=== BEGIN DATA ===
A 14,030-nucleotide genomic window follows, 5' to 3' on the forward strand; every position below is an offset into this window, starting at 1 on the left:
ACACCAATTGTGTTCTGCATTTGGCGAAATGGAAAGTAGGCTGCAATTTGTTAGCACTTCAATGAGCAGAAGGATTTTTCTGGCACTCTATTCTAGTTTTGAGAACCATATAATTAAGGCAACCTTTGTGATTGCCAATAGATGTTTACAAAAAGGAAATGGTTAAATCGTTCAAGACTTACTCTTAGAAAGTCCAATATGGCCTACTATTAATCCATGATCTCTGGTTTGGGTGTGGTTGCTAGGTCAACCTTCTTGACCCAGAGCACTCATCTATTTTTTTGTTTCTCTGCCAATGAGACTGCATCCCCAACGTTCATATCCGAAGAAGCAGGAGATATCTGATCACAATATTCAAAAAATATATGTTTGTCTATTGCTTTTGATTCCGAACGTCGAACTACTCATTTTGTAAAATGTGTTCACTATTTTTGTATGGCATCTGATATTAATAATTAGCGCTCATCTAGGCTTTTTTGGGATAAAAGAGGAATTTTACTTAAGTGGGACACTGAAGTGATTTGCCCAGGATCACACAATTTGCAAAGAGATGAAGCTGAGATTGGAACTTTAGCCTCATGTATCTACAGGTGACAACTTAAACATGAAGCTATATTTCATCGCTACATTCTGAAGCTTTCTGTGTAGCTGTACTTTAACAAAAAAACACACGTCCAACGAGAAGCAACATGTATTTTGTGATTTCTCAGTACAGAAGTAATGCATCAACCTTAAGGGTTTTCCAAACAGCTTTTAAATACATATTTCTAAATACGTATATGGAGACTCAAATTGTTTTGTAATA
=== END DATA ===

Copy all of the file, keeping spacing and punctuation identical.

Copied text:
A 14,030-nucleotide genomic window follows, 5' to 3' on the forward strand; every position below is an offset into this window, starting at 1 on the left:
ACACCAATTGTGTTCTGCATTTGGCGAAATGGAAAGTAGGCTGCAATTTGTTAGCACTTCAATGAGCAGAAGGATTTTTCTGGCACTCTATTCTAGTTTTGAGAACCATATAATTAAGGCAACCTTTGTGATTGCCAATAGATGTTTACAAAAAGGAAATGGTTAAATCGTTCAAGACTTACTCTTAGAAAGTCCAATATGGCCTACTATTAATCCATGATCTCTGGTTTGGGTGTGGTTGCTAGGTCAACCTTCTTGACCCAGAGCACTCATCTATTTTTTTGTTTCTCTGCCAATGAGACTGCATCCCCAACGTTCATATCCGAAGAAGCAGGAGATATCTGATCACAATATTCAAAAAATATATGTTTGTCTATTGCTTTTGATTCCGAACGTCGAACTACTCATTTTGTAAAATGTGTTCACTATTTTTGTATGGCATCTGATATTAATAATTAGCGCTCATCTAGGCTTTTTTGGGATAAAAGAGGAATTTTACTTAAGTGGGACACTGAAGTGATTTGCCCAGGATCACACAATTTGCAAAGAGATGAAGCTGAGATTGGAACTTTAGCCTCATGTATCTACAGGTGACAACTTAAACATGAAGCTATATTTCATCGCTACATTCTGAAGCTTTCTGTGTAGCTGTACTTTAACAAAAAAACACACGTCCAACGAGAAGCAACATGTATTTTGTGATTTCTCAGTACAGAAGTAATGCATCAACCTTAAGGGTTTTCCAAACAGCTTTTAAATACATATTTCTAAATACGTATATGGAGACTCAAATTGTTTTGTAATA